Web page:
|Now||2020||Previous||Articles||Road Essays||Road Reviews||Author||Title||Source||Age||Genre||Series||Format||Inclusivity||LGBTA||Portfolio||Artwork||WIP|
How the States Got Their Shapes: 01/09/17
How the States Got Their Shapes by Mark Stein is a history of the political decisions that influenced the shape the individual states in the United States took.
Besides the obvious rivers, lakes, and mountain ranges, there are lots of straight lines in our states. On closer examination, some straight lines have little bites taken out of them. Or they don't align. This book strives to answer those hiccups, along with other ones like, why is California no much larger than its neighbors?
The California one is a rather easy one to answer, and therefore makes for a sadly short chapter. I say, this of course, as a native Californian. The short answer is that California already had it's shape when it became a state. And since California's statehood was people driven, rather than government driven, the process wen so fast that there wasn't time to squabble over shape or size or to propose breaking it up into smaller chunks.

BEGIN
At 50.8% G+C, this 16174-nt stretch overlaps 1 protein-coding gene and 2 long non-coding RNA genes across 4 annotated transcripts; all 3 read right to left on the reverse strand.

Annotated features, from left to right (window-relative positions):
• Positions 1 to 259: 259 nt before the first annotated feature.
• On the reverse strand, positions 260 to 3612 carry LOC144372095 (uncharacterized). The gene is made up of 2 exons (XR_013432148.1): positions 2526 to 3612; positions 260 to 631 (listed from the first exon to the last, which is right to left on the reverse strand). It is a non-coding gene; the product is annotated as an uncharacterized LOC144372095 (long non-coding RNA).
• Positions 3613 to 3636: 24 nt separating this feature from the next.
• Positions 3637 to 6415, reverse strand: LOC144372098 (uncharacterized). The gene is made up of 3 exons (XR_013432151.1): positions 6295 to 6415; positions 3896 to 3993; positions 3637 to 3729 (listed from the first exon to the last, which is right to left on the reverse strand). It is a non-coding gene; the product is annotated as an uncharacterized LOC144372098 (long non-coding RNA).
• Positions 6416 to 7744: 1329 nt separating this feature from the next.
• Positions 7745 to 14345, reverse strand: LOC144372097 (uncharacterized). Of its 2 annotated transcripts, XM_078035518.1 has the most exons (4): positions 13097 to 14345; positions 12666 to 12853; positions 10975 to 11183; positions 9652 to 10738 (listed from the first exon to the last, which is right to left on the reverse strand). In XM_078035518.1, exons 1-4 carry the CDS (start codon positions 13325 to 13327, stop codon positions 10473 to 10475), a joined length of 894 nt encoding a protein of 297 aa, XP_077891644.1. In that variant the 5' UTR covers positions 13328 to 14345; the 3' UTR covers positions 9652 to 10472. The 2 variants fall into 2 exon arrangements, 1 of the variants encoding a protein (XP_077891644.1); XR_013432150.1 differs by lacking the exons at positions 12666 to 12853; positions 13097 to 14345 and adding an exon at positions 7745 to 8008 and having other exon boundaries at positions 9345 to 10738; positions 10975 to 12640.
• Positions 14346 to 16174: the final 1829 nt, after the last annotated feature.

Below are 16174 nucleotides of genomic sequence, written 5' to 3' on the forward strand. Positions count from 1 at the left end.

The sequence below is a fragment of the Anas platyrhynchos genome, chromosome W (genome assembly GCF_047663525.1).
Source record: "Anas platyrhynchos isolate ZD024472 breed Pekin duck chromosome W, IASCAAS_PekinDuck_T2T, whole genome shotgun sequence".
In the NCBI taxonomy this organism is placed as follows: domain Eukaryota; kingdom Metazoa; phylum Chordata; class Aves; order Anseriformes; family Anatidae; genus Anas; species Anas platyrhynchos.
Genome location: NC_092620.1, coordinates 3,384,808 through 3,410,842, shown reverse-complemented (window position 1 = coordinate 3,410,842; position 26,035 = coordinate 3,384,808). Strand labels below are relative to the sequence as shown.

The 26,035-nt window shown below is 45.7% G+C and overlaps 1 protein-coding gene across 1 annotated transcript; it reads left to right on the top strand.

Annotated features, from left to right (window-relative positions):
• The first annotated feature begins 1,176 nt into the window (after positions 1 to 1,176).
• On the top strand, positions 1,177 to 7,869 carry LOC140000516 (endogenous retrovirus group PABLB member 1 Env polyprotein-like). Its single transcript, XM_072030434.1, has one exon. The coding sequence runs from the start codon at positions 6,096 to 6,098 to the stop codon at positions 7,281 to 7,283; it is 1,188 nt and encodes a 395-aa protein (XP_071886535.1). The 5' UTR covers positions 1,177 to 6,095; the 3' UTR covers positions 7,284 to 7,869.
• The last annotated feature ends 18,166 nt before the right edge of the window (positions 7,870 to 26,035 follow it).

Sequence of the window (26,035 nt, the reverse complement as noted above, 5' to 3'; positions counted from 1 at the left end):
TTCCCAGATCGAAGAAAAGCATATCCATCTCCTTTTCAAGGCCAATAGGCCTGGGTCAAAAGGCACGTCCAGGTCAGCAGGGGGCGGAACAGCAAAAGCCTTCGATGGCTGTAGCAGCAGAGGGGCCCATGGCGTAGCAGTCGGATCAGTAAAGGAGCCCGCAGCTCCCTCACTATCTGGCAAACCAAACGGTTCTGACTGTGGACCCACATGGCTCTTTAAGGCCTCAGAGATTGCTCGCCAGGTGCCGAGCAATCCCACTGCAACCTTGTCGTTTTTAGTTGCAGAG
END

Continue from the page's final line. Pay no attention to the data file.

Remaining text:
California's story, though, should come at the start of the last third of the book, followed by states like Arizona, New Mexico, with Hawaii and Alaska rounding out the book. But no. Just like the oddly planned Nature's Building Blocks by John Emsley, this one is organized alphabetically.
Our states weren't created alphabetically. There was a westward flow based on lots of other factors.
The book should have been organized geographically or by timeline or something similar. Putting them alphabetically makes for very disjointed reading. There's no story here. There's no natural building of understanding how one state's shape influence's another — like how Maryland lost every single land argument it had with its neighbors.
Please writers of nonfiction, RESIST the urge to organize your subject alphabetically — unless you're writing a dictionary, an encyclopedia, or an index.